A view of the village

A view of the village

With all the goodness & simplicity of Ziro and its people, there certainly are some problems too. Infrastructural facilities like decent roads and drainage system are missing. Employment opportunity is only available in government sector which of course has limited seats due to which the younger generation is increasingly moving out to neighbouring states. A local municipality like body is missing which needs to ensure cleanliness within the villages and public areas. Even though some local NGOs like Ngunu Ziro are working in the areas of sanitation, environmental conservation and recycling, a lot is still left to be done.

Ziro Valley post winter harvest

Ziro Valley post winter harvest

Ziro is an excellent opportunity to visit a landscape with beautiful forests, rolling hills and rice fields, and also home to a unique culture which has set an example to the world for successful co-existence of man and nature.

How to Reach– Ziro is located at a distance of 167 kms. from the state capital Itanagar and can be approached by private car rentals, bus or shared taxis (Tata Sumos) from Guwahati, Itanagar, North Lakhimpur. Nearest airport is also Guwahati.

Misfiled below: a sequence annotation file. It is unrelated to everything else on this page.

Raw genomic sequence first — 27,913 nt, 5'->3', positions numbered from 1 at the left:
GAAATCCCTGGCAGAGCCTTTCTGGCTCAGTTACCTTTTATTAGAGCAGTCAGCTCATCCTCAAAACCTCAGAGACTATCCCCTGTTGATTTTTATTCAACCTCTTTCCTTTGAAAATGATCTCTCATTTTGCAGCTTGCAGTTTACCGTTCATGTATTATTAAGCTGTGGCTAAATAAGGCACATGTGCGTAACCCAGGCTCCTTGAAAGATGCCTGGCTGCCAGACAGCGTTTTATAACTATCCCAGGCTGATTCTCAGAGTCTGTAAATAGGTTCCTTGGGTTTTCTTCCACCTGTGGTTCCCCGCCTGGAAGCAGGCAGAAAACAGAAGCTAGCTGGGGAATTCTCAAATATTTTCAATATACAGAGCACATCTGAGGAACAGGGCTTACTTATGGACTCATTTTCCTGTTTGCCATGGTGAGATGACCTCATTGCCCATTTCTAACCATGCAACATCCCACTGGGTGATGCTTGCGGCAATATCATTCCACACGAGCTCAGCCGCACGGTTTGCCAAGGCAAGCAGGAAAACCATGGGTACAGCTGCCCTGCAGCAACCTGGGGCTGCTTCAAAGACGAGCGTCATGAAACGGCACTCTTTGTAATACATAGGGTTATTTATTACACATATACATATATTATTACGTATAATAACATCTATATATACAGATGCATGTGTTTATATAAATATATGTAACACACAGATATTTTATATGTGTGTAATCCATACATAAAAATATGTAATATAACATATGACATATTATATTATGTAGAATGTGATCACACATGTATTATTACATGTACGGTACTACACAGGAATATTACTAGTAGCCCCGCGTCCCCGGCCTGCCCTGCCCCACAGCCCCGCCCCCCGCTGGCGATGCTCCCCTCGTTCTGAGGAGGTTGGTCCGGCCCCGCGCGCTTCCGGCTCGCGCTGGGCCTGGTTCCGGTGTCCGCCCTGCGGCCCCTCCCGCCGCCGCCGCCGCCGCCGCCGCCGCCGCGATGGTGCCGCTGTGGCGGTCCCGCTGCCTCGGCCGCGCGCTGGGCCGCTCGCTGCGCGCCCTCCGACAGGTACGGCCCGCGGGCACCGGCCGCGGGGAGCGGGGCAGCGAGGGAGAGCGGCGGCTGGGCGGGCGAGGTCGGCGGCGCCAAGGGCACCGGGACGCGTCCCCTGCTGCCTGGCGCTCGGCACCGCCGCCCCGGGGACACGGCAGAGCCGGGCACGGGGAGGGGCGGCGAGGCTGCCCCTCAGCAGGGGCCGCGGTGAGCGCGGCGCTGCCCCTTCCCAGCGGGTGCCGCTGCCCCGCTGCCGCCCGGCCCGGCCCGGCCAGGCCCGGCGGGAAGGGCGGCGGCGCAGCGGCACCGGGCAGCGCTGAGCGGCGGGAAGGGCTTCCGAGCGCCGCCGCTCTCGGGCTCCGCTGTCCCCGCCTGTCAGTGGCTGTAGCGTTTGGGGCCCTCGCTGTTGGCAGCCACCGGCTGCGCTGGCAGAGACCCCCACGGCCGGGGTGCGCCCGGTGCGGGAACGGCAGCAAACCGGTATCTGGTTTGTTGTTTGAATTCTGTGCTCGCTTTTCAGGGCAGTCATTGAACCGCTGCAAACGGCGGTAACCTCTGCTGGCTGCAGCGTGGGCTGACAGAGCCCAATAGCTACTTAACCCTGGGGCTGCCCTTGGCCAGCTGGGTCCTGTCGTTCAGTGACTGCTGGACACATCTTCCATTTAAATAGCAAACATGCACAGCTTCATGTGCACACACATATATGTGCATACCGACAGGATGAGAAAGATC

What is the best time to visit– Ziro boasts of cool climate all through the year, with chilly December & January. However the post-monsoon month of September is the best time with lush green rice fields. This is also the time for the annual Ziro festival of music, where top music artists from across the country come down to collectively entertain, camp and celebrate.

Where to Stay
Hotels:
Hotel Blue Pine, located near main town Hapoli (03788- 224812)
Siiro Resort, located in Siiro village (03788- 225123)
Ziro Valley Resort, located next to venue of the Ziro Music Festival (+91 9612914294)

Home stays:
Traditional home stay, contact Narang Tam (+91 9402464841)
Guesthouse with modern facilities, contact Kago Kampu at Abasa Home stay (03788-225561)

About the Author: Richa Gupta is based in Mumbai, is an avid traveller and also passionate about encouraging responsible and alternative travels. After having worked in the fashion industry for over six years, she decided to quit and started with a little not-for-profit initiative to help people with travels which not only help support local culture, economy and environment but also offer life changing experiences. She blogs at http://travels-and-stories.blogspot.com/

Thanks to Shruti Mehrotra for Editing.